To believe every single theory regarding the Long Island Serial Killer (LISK) would be folly. There are compelling ideas as to who the killer(s) may be, with John Bittrolff appearing as the chief suspect, due to his Manorville connection. Manorville, you'll remember, is where the torso of Jessica Taylor and "Jane Doe no. 6" were found, which is around 45 miles east of Gilgo Beach.
Today, we'll be looking at one of those theories.
Peter Brendt, German amateur profiler and author, discussed his theory about LISK on the documentary The Killing Season, which examines not only the Gilgo Beach murders, but also cases of missing and murdered women all over the country. Brendt essentially highlights the idea that what the police believe to be one serial killer is actually two competing serial killers working in the same general region. The idea here is that the Manorville Ripper would be using LISK's "trophy garden" of Gilgo Beach and the surrounding area as a dump site to establish dominance and his/her presence.
In 2015, Radford University professor M. G. Aamodt published a white paper postulating that there were 30 active serial killers in the United States at that time. To think that two of those would be active in one location at the same time isn't completely out of the question, however; when one takes into consideration the population of the United States, placing two competing killers in one county, let alone one state, seems outside the realm of possibility.
Brendt also mentioned at one point in his theorizing that the killer was African-American, due to apparent references to Al Sharpton in phone calls made from the killer to family members after the disappearance of Melissa Barthelemy in 2009. In an interview with a true crime blog/podcast, Brendt offered up the following:
"He is probably African-American.
The victimology consists of four petite to average Caucasian women without too many other visual similarities. He went through way too much effort to convince everybody he is a “drunk white dude.” His dump site is way too unusable for extended revisits with necrophilia or other kind of sexual activities. This is not primarily sex-motivated behavior but trophy behavior. He is mission-oriented, sex serves merely as means to establish domination and humiliate the victim. He a misogynist or a prostitute-hater or a racist, but his play with clichés in the phone calls to Amanda and especially what he left out, points to racist. Which means, he is non-Caucasian and probably, since Hispanic racists hate equally Caucasians and African-Americans and there is no African-American victim, an African-American himself. Aside of that, he used enough Al Sharpton references in the phone calls."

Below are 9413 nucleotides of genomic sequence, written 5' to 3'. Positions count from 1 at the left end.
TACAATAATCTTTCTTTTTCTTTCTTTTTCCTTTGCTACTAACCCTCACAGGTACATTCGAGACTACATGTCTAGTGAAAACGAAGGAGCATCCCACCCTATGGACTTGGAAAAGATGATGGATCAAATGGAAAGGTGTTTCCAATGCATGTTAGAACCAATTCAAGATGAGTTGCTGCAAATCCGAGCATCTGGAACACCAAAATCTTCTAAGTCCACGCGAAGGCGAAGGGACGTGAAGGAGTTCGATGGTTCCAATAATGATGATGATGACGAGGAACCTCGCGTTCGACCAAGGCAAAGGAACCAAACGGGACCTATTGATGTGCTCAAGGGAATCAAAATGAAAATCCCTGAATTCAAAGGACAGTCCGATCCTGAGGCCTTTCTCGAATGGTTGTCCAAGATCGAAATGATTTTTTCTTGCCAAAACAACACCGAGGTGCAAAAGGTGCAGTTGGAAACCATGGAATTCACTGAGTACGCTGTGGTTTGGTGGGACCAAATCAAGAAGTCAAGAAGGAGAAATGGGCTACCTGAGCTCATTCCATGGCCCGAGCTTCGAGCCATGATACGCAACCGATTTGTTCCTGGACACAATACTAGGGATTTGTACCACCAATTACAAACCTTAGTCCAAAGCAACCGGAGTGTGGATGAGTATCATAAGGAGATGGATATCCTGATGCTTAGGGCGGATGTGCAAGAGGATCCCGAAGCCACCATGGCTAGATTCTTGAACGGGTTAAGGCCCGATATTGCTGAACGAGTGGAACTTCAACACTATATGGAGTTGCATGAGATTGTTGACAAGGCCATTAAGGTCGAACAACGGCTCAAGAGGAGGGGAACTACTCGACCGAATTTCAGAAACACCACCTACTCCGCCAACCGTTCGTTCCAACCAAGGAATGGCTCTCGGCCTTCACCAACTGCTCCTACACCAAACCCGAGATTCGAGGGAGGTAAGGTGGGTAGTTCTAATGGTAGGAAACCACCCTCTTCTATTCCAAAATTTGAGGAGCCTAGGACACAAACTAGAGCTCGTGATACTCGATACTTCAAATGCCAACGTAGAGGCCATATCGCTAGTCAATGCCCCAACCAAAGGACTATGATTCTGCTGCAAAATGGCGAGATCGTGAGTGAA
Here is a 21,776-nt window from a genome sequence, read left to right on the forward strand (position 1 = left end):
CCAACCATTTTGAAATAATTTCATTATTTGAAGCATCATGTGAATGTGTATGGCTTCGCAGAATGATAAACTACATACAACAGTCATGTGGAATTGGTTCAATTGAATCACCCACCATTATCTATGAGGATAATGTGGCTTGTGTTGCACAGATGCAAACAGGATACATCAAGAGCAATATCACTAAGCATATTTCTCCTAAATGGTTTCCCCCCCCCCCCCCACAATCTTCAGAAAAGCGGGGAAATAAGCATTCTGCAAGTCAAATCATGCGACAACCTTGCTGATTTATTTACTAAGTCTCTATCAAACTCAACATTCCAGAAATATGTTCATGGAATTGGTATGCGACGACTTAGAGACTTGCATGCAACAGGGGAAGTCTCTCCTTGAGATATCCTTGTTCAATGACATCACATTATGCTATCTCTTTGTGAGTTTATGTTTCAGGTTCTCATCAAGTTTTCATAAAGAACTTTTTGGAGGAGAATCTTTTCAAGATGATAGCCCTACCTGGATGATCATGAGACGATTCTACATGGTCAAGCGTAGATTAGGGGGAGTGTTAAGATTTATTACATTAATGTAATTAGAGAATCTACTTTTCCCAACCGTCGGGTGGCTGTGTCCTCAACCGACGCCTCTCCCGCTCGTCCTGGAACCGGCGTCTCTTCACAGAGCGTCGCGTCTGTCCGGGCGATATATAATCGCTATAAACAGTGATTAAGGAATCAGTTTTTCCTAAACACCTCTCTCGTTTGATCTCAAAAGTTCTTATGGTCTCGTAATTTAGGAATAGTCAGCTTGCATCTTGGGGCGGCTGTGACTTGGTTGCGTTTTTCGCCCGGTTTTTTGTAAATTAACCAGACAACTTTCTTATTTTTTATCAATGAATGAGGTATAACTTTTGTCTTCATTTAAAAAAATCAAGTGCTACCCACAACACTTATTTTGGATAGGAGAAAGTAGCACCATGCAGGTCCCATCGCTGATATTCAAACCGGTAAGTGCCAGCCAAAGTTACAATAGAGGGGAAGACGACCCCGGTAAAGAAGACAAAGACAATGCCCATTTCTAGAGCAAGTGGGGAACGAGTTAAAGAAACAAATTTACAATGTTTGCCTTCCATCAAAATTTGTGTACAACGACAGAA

The problem here is that one of the victims was, in fact, African-American. "Peaches," whose torso was found in Hempstead Lake Park, also had pieces discovered at Gilgo. So, while Brendt's theory is certainly different than what is conventionally believed to be true about LISK, his basis of "no African-American victims" collapses it completely. While there have certainly been African-American serial killers (the Atlanta Monster, Wayne Williams, comes to mind), using race as the basis of entire theory is flimsy at best.
It's also important to note that in my research, I haven't discovered any references to Al Sharpton during those phone calls to Amanda, Melissa's sister, or anyone else, so, I'm not entirely sure where Brendt is getting this information. The only recurring bits of information during these phone calls mention that the killer is "watching her (Melissa) rot" and that she was in a "whorehouse in Queens." The individual also asked Melissa's sister if she, too, was a "whore."
So, to that end, the killer (if that is, in fact, who called Melissa's contacts) is contradicting themselves. I know this is an obvious thing here, with the whole "watching her rot" and "whorehouse in Queens" bits, but it's worth mentioning because folks tend to get hung up on the very idea of these calls. Personally, I believe this obsession with the phone calls intersects directly with why humans are obsessed with true crime podcasts, television shows and films. As an educator obsessed with this stuff myself, I totally get it. Time Magazine wrote a great article about the rise of true crime's popularity, in which author Scott Bonn writes "the actions of a serial killer may be horrible to behold but much of the public simply cannot look away due to the spectacle."
The flashy serial killers, your Zodiac, Son of Sam, LISK, the individuals who go out of their way to make themselves known to the world not only through their actions, but also through other methods (letters to news media, the police, or phone calls to victims' families) draw us in because it isn't just their deeds that are such a deviation from the norm, it's their use of media or technology to "taunt" others. It's like a supervillain in a comic book rubbing his or her crimes in the face of the hero. It sets the tone. It creates drama. That's why we get sucked in.
But also, it's window dressing. The phone calls, the taunts to Amanda, the contradictory statements, the mysterious information about Al Sharpton, it's all sexy stuff. At the same time, it's important to not get bogged down in the eye-catching material. The parts of a theory that hold water are the patterns, the locations, the victimology.
While Peter Brendt and his theories make for some very interesting listening, he ignored a major fact about the LISK case and it led to faulty framework.